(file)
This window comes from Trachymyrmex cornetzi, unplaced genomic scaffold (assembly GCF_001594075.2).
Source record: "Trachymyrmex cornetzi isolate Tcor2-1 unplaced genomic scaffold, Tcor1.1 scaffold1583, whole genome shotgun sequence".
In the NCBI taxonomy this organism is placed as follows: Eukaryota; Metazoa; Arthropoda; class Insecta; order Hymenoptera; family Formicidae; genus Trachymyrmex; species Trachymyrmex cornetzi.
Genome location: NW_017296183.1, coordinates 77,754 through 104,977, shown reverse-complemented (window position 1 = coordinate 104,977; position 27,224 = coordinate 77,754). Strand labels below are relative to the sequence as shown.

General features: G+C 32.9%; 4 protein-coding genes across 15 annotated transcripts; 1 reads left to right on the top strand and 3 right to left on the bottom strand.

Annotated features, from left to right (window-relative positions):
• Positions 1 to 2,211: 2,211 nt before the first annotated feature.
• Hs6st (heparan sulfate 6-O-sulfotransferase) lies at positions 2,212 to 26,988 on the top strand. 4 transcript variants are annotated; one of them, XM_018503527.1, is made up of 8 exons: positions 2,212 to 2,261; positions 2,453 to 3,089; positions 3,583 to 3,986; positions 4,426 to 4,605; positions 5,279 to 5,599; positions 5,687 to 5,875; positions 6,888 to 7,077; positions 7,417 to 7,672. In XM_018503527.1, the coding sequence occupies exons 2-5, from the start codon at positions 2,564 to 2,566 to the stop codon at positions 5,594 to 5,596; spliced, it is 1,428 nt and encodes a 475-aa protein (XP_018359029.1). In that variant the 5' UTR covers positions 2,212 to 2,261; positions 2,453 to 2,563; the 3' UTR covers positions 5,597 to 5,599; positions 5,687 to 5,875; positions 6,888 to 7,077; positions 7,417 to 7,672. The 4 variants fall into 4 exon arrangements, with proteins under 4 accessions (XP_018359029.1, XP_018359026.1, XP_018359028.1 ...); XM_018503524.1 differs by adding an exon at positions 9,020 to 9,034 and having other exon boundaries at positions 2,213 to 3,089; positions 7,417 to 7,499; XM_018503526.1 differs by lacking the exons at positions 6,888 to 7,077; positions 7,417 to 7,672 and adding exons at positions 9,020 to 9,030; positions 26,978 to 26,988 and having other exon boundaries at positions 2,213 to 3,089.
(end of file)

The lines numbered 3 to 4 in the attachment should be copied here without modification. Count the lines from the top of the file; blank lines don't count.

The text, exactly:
In the NCBI taxonomy this organism is placed as follows: Eukaryota; Metazoa; Arthropoda; class Insecta; order Hymenoptera; family Formicidae; genus Trachymyrmex; species Trachymyrmex cornetzi.
Genome location: NW_017296183.1, coordinates 77,754 through 104,977, shown reverse-complemented (window position 1 = coordinate 104,977; position 27,224 = coordinate 77,754). Strand labels below are relative to the sequence as shown.